The Princeton team used their tools to specify language-level axioms for C11, a set of compiler mappings to the RISC-V ISA and also to build a model of the popular Rocket RISC-V core. The model of the unmodified base Rocket core did not exhibit any illegal behavior because it does not reorder memory accesses aggressively. The problematic behavior occurs after adding additional re-orderings that would be legal under the RISC-V specification as currently written. Though the Princeton paper reported a large number of failing litmus tests when additional re-orderings were added, it is important to note that a failed litmus test does not correspond one-to-one with errors in the MCM as a single change in the MCM could remove all litmus test failures.
The Princeton team, via emails on RISC-V public developer lists, communicated their initial MCM concerns in December 2015. As their tools progressed to demonstrate with greater detail that the existing RISC-V MCM specification was too weak to support the C11 MCM, the Princeton team again approached the RISC-V community last September, and presented their findings at the 5th RISC-V workshop at Google in November (a later version of the Princeton work appeared in a paper at the ASPLOS conference in April 2017). After more discussions, the Foundation formed a memory model task group in early 2017 with the goal of defining the memory model as part of the process of formally ratifying the UC Berkeley-produced RISC-V ISA specifications as the official Foundation RISC-V ISA standard.
Task Groups within the RISC-V Foundation are in the process of cleaning up the original RISC-V ISA specifications proposed by UC Berkeley and ratifying them as official RISC-V Foundation standards. The Memory Model Task Group’s work is part of this effort and will propose a new RISC-V memory model that will be ratified as part of the RISC-V Foundation ISA standard in 2017. In their paper, the Princeton team also reports on the results of using their tools on the MCMs of some proprietary ISAs and has shown these proprietary ISAs have open unresolved bugs in shipping products. We note that no proprietary ISA vendor has published a formal memory model that they guarantee their products will obey. Daniel Lustig, a co-author on the paper, who is now at NVIDIA and is chairing the RISC-V Foundation Memory Model Task Group, adds “RISC-V’s open-source approach allows the best experts from academia and industry to collaborate on the instruction set architecture. For example, researchers from NVIDIA, Princeton University, and MIT are together defining the memory model, one of the most complex parts of the ISA. The model is being finalized and will be proven correct using formal verification tools such as TriCheck, a specialized tool flow developed at Princeton.”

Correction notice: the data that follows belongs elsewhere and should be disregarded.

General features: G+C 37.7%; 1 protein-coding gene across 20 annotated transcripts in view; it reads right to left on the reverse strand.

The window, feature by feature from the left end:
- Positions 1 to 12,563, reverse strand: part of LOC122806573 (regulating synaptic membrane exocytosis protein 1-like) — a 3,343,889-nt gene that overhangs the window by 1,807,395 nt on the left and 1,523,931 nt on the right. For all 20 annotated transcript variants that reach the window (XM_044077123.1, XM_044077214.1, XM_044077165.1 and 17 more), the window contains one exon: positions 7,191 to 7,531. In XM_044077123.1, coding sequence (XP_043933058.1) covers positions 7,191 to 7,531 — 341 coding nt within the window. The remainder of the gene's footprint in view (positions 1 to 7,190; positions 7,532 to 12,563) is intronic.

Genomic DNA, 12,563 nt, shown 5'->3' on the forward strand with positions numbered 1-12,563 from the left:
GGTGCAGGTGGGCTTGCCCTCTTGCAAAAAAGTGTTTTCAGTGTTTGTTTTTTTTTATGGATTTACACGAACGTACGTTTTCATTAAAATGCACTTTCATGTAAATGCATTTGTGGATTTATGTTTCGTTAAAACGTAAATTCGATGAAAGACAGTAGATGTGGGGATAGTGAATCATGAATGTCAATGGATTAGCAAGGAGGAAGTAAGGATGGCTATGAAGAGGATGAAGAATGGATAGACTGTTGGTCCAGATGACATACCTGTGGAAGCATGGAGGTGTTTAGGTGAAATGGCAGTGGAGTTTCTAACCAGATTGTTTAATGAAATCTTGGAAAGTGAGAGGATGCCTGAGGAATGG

The RISC-V Foundation was formed with an open and inclusive governance model to allow for contributions from experts across academia and industry. This work by Princeton is a shining example of the power and benefit of an open, non-proprietary ISA. Together, we are developing an extensible RISC-V ISA available for all to use across all forms of computing devices. If you have an interest in contributing to the RISC-V Foundation, please contact us at firstname.lastname@example.org.